WEST PALM BEACH, Fla. — On a recent afternoon, the third graders in Sharon Patelsky’s class reviewed words like “acronym,” “clockwise” and “descending,” as well as math concepts like greater than, less than and place values.
Books shared space with basketballs in the equipment room at Manatee Elementary School in Lake Worth, Fla. During gym class.
Ms. Patelsky, the physical education teacher at Everglades Elementary School here, instructed the students to count by fours as they touched their elbows to their knees during a warm-up. They added up dots on pairs of dice before sprinting to round mats imprinted with mathematical symbols. And while in push-up position, they balanced on one arm and used the other (“Alternate!” Ms. Patelsky urged. “That’s one of your vocabulary words”) to stack oversize Lego blocks in columns labeled “ones,” “tens” and “hundreds.”
“I don’t work for Parks and Recreation,” said Ms. Patelsky, explaining the unorthodox approach to what has traditionally been one of the few breaks from the academic routine during the school day. “I am a teacher first.”
Spurred by an intensifying focus on student test scores in math and English as well as a desire to incorporate more health and fitness information, more school districts are pushing physical education teachers to move beyond soccer, kickball and tennis to include reading, writing and arithmetic as well. New standards for English and math that have been adopted by 45 states and the District of Columbia recommend that teachers in a wide variety of subjects incorporate literacy instruction and bring more “informational text” into the curriculum. Many states have interpreted these standards to include physical education and have developed recommendations and curriculum for districts and teachers to incorporate literacy skills and informational text into gym classes.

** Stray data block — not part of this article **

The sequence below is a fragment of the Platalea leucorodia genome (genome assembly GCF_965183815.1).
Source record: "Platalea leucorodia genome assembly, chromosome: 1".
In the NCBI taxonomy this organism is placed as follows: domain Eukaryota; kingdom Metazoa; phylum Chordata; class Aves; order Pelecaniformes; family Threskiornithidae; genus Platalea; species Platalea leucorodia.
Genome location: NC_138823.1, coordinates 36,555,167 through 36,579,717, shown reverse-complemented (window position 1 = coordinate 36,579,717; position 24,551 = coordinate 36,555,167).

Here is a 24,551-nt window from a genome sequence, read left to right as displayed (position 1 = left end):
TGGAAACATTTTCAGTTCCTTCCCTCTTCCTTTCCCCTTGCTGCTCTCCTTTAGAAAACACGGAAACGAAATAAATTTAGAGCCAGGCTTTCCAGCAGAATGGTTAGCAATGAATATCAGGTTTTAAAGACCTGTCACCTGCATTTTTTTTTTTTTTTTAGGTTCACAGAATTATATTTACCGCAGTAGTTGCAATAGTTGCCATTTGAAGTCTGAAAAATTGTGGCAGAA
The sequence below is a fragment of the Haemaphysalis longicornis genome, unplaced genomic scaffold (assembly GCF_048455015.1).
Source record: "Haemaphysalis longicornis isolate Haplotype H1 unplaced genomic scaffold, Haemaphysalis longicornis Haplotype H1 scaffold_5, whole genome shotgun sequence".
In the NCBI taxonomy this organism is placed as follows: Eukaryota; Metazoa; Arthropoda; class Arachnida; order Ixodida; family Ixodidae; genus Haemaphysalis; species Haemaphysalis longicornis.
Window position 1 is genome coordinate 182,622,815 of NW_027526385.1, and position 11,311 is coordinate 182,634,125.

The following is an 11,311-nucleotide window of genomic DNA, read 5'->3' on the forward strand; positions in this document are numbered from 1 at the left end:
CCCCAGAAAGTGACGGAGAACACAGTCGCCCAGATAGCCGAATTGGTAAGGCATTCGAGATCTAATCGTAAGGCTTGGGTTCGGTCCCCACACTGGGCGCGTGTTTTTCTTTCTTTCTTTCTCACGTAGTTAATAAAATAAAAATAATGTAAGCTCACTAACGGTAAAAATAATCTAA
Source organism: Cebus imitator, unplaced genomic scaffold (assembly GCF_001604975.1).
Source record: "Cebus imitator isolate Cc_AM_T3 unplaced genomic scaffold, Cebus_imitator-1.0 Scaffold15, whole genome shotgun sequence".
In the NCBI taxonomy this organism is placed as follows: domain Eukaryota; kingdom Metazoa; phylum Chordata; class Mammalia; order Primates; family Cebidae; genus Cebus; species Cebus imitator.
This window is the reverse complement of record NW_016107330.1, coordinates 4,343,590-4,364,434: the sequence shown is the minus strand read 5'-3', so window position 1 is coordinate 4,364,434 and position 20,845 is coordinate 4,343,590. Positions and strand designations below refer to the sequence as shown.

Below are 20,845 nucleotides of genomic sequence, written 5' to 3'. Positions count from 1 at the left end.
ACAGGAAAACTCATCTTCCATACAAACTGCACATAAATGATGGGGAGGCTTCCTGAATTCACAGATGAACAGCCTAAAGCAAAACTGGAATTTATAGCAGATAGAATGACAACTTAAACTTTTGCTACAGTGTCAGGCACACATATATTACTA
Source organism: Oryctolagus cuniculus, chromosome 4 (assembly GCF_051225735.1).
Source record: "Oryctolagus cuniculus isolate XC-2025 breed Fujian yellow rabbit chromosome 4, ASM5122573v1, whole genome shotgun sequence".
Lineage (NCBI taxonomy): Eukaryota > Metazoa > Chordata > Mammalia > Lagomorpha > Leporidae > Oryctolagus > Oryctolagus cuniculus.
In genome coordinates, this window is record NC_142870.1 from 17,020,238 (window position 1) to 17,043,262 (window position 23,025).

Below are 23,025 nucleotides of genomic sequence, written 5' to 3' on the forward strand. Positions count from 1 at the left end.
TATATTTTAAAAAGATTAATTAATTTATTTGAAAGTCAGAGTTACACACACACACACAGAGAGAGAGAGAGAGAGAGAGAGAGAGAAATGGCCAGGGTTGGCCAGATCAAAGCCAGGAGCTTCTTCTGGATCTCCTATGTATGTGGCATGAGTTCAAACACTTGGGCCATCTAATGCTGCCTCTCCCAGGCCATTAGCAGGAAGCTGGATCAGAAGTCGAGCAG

But some parents say they object to the way testing is creeping into every corner of school life. And some educators worry that pushing academics into P.E. class could defeat its primary purpose.
While generations of bookish but clumsy children who feared being the last pick for the dodge ball team may welcome the injection of math and reading into gym class, the push is also motivated by a simple fight for survival by physical education departments.
At Deep Creek Elementary School in Chesapeake, Va., children count in different languages during warm-up exercises and hop on letter mats to spell out words during gym class…..